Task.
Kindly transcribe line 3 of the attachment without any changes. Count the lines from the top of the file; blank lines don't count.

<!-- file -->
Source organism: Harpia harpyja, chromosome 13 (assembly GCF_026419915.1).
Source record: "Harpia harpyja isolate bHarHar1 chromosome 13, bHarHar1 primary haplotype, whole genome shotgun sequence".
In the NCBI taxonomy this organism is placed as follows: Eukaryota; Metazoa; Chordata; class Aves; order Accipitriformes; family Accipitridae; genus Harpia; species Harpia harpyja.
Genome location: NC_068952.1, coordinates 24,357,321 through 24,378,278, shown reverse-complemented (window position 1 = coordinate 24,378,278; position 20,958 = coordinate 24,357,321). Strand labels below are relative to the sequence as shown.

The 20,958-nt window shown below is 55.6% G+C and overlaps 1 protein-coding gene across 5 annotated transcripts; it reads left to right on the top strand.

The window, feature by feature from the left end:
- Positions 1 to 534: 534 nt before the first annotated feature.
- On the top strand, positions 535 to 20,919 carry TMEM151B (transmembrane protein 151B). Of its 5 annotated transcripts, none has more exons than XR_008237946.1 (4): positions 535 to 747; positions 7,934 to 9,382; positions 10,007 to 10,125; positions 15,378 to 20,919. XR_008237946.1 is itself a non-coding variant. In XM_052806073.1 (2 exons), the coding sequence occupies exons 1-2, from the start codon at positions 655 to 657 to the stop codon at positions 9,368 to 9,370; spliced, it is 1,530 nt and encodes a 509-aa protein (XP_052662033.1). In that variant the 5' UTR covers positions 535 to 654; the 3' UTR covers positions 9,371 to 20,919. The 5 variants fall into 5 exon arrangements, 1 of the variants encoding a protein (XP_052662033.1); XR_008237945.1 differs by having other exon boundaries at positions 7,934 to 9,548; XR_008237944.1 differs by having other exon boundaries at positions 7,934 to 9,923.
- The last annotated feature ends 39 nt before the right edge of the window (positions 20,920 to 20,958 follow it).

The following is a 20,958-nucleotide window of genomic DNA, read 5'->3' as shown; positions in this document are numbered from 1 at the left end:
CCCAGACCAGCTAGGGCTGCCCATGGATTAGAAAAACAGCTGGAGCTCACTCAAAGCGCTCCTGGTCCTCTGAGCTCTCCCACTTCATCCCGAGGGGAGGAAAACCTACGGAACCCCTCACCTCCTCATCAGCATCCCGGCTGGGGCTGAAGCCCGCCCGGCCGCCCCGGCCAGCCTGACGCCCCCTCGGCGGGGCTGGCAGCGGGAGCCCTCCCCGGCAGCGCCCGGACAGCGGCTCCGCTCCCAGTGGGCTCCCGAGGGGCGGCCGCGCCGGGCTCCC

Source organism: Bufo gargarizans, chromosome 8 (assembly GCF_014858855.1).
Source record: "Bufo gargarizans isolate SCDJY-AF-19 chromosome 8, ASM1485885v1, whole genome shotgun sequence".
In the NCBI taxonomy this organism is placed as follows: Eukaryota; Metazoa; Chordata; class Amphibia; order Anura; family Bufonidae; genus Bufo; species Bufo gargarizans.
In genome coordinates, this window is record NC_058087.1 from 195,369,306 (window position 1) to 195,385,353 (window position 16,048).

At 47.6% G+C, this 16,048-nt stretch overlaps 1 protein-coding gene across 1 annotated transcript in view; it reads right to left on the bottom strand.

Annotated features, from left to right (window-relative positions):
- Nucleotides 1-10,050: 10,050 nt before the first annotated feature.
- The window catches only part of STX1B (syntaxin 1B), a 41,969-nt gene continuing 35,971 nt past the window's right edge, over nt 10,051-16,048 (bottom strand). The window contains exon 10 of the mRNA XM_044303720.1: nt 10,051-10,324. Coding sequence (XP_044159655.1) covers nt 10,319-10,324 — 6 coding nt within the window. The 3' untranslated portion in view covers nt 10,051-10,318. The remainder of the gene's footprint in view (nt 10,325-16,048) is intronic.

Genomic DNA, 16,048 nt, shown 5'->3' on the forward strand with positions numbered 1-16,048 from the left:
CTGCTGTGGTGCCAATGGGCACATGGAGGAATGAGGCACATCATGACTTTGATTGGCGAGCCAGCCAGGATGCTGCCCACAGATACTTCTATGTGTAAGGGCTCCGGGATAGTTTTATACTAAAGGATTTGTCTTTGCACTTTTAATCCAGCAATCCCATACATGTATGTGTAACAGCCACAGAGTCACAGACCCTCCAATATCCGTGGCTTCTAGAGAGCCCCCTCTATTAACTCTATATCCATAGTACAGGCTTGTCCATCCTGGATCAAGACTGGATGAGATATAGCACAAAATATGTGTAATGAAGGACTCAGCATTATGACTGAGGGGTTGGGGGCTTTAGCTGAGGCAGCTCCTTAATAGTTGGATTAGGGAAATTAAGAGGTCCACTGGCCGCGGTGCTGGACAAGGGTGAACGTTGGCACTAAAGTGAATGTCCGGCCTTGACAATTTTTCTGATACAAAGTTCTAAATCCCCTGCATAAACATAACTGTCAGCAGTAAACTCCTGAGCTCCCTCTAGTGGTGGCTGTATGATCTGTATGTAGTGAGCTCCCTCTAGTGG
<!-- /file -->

In the NCBI taxonomy this organism is placed as follows: Eukaryota; Metazoa; Chordata; class Aves; order Accipitriformes; family Accipitridae; genus Harpia; species Harpia harpyja.